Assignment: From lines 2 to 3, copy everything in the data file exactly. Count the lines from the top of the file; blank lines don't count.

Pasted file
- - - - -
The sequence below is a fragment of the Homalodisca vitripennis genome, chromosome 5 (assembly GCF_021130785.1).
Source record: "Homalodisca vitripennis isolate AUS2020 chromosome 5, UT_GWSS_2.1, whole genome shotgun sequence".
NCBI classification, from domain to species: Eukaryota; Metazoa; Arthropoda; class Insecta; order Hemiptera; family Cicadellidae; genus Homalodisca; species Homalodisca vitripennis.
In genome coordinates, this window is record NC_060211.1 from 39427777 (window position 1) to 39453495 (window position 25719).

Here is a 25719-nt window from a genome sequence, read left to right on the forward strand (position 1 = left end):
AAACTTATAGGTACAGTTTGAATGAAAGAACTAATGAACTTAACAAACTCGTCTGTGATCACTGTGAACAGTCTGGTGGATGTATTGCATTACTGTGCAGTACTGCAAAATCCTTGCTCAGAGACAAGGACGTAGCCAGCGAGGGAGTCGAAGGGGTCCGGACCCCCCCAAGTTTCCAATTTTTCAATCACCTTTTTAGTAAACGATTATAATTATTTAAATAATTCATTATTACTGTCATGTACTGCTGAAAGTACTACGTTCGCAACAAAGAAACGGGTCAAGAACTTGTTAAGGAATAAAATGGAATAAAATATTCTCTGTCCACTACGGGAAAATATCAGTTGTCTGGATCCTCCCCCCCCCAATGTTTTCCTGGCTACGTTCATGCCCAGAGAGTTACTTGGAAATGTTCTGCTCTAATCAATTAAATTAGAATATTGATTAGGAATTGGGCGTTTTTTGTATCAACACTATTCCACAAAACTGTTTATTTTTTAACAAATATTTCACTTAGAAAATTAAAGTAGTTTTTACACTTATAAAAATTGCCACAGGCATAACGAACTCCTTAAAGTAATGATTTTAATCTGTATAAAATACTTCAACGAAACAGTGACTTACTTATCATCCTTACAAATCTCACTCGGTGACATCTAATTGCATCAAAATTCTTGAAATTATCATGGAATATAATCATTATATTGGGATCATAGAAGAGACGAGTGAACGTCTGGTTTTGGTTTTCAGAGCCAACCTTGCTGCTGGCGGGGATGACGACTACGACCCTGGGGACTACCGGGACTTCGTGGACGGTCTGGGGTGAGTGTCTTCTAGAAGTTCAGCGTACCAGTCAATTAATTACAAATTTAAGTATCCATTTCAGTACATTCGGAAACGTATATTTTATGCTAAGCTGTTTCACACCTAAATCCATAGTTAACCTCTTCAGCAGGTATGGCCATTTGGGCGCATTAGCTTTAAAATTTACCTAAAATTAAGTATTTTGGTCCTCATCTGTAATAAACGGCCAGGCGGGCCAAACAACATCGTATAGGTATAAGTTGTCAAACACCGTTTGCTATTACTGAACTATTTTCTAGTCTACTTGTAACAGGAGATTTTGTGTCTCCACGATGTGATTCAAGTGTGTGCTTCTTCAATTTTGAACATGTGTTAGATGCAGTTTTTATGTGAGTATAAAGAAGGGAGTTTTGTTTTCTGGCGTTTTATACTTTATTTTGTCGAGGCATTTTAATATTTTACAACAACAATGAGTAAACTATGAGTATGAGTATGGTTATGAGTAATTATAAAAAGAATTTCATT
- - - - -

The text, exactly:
Source record: "Homalodisca vitripennis isolate AUS2020 chromosome 5, UT_GWSS_2.1, whole genome shotgun sequence".
NCBI classification, from domain to species: Eukaryota; Metazoa; Arthropoda; class Insecta; order Hemiptera; family Cicadellidae; genus Homalodisca; species Homalodisca vitripennis.